Why?

Look at the step distance in between pillar. It is 30m / 2 = 15m.

As the gap between pillar from start to 8th pillar is only 7 gaps,
the actual correct distance is 7 x 15m = 105m.

Interestingly tricky question, right?
Be careful and alert for this "step" or "gap" maths problem.
Slamp down this carelessness, and mistake will eventually disappear (for this type).

.

Friday, 10 April 2009

Constants and Variables

In maths, you will encounter many "letters". This "letters" are the symbols used to form equations and mathematical expressions.

("letters" here may mean symbols like the theta, beta, etc)

Some of these symbols are constants and some represent variables.

Knowing what are constants and variables is crucial for mastery of maths learning.

What are constants?
Constants, as the word literally means, are items that have number that never change.

What are variables?
Variables are symbols that changes in value.

Example A:
y = 3 x + 2

y and x are variables, and 3 and 2 are obviously constants.


Example B:
log x = 5y

x and y are variables , and 5 is constant.

Example C:
y = mx + c ( for straight line equation)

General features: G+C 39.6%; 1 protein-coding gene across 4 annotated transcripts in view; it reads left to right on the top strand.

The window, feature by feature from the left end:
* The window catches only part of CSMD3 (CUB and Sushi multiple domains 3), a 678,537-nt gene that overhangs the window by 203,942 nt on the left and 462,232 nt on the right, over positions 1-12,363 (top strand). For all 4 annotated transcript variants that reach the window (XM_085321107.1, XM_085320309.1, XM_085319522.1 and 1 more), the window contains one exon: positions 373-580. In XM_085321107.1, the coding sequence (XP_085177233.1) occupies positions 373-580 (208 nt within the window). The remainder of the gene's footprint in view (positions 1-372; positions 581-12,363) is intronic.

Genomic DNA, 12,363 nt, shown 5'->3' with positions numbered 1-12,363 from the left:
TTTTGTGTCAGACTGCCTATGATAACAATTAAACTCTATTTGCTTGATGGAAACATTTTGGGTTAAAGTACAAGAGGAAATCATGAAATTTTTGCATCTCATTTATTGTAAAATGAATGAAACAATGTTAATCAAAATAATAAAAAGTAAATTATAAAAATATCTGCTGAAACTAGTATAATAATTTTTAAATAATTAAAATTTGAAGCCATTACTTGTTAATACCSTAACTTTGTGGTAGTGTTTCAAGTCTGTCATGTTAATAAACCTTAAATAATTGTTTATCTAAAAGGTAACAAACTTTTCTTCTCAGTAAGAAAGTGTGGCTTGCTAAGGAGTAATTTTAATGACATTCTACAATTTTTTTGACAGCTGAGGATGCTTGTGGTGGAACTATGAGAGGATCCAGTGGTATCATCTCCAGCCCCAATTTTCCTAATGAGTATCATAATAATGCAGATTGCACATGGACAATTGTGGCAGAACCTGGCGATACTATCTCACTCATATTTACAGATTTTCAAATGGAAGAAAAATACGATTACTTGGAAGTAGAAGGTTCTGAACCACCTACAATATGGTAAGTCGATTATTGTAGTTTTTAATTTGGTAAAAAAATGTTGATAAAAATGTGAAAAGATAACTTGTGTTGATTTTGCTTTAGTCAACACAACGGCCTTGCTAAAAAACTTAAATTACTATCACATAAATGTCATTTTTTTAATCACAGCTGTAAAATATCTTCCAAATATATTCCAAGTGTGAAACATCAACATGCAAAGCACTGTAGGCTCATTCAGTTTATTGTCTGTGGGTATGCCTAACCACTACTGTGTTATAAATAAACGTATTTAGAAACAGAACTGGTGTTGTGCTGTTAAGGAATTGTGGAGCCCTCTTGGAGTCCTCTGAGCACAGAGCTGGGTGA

y and x are variables, and m and c are constants.

This may be confusing to some maths students when they start plotting graphs.
Here, the straight line is continuously moving with the value of x and y.

So why is the "m" identified as constant?

You need to know that "m" represents the "GRADIENT" of the line.
The line has the same slope at any value of x and y.
Thus "m" is a constant.
This is a typical concept that commonly goes wrong.

Therefore when you really understand what changes are considered "variables" and those that remain stable are known as "constants", you are in line for good maths study!

.

Thursday, 2 April 2009

Algebra | Moving Forward in Usage

'
In the study of algebra, symbolic representation of number or unknown is key concept to solving mathematical equations.

The letter "x" or "y" are examples.
Other symbols can also be used as long as the usages are understood.